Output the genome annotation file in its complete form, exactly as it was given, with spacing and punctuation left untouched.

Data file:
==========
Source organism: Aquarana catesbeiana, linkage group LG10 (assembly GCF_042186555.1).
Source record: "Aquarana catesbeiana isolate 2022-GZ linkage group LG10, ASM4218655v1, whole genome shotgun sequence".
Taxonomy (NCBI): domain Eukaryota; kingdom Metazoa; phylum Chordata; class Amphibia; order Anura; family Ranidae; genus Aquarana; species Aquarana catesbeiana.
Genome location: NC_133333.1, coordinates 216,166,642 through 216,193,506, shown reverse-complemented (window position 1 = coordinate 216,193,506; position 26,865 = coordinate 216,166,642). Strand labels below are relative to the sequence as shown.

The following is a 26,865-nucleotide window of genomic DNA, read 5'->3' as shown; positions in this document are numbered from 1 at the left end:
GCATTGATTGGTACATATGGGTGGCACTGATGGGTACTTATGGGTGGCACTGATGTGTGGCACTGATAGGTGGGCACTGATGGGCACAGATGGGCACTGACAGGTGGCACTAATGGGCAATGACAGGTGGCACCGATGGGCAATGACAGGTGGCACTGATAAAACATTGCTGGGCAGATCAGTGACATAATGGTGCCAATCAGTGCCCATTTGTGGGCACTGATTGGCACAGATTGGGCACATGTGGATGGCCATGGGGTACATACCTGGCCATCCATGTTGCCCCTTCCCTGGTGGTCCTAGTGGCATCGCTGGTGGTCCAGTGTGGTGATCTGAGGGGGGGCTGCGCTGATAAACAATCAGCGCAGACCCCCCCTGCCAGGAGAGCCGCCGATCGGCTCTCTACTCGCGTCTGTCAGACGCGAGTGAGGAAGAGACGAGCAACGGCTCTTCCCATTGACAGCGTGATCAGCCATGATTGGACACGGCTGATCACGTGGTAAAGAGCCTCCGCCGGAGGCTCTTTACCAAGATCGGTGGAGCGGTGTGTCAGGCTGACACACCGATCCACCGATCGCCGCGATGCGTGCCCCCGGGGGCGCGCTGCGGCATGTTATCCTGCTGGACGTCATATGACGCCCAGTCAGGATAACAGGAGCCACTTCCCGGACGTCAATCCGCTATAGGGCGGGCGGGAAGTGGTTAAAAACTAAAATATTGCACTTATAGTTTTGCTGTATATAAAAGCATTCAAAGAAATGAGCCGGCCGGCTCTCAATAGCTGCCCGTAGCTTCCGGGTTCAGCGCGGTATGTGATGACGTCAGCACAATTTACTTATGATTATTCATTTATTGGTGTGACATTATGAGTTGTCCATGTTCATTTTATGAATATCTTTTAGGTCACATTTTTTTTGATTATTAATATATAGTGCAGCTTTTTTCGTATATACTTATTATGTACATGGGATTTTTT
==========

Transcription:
Source organism: Aquarana catesbeiana, linkage group LG10 (assembly GCF_042186555.1).
Source record: "Aquarana catesbeiana isolate 2022-GZ linkage group LG10, ASM4218655v1, whole genome shotgun sequence".
Taxonomy (NCBI): domain Eukaryota; kingdom Metazoa; phylum Chordata; class Amphibia; order Anura; family Ranidae; genus Aquarana; species Aquarana catesbeiana.
Genome location: NC_133333.1, coordinates 216,166,642 through 216,193,506, shown reverse-complemented (window position 1 = coordinate 216,193,506; position 26,865 = coordinate 216,166,642). Strand labels below are relative to the sequence as shown.

The following is a 26,865-nucleotide window of genomic DNA, read 5'->3' as shown; positions in this document are numbered from 1 at the left end:
GCATTGATTGGTACATATGGGTGGCACTGATGGGTACTTATGGGTGGCACTGATGTGTGGCACTGATAGGTGGGCACTGATGGGCACAGATGGGCACTGACAGGTGGCACTAATGGGCAATGACAGGTGGCACCGATGGGCAATGACAGGTGGCACTGATAAAACATTGCTGGGCAGATCAGTGACATAATGGTGCCAATCAGTGCCCATTTGTGGGCACTGATTGGCACAGATTGGGCACATGTGGATGGCCATGGGGTACATACCTGGCCATCCATGTTGCCCCTTCCCTGGTGGTCCTAGTGGCATCGCTGGTGGTCCAGTGTGGTGATCTGAGGGGGGGCTGCGCTGATAAACAATCAGCGCAGACCCCCCCTGCCAGGAGAGCCGCCGATCGGCTCTCTACTCGCGTCTGTCAGACGCGAGTGAGGAAGAGACGAGCAACGGCTCTTCCCATTGACAGCGTGATCAGCCATGATTGGACACGGCTGATCACGTGGTAAAGAGCCTCCGCCGGAGGCTCTTTACCAAGATCGGTGGAGCGGTGTGTCAGGCTGACACACCGATCCACCGATCGCCGCGATGCGTGCCCCCGGGGGCGCGCTGCGGCATGTTATCCTGCTGGACGTCATATGACGCCCAGTCAGGATAACAGGAGCCACTTCCCGGACGTCAATCCGCTATAGGGCGGGCGGGAAGTGGTTAAAAACTAAAATATTGCACTTATAGTTTTGCTGTATATAAAAGCATTCAAAGAAATGAGCCGGCCGGCTCTCAATAGCTGCCCGTAGCTTCCGGGTTCAGCGCGGTATGTGATGACGTCAGCACAATTTACTTATGATTATTCATTTATTGGTGTGACATTATGAGTTGTCCATGTTCATTTTATGAATATCTTTTAGGTCACATTTTTTTTGATTATTAATATATAGTGCAGCTTTTTTCGTATATACTTATTATGTACATGGGATTTTTT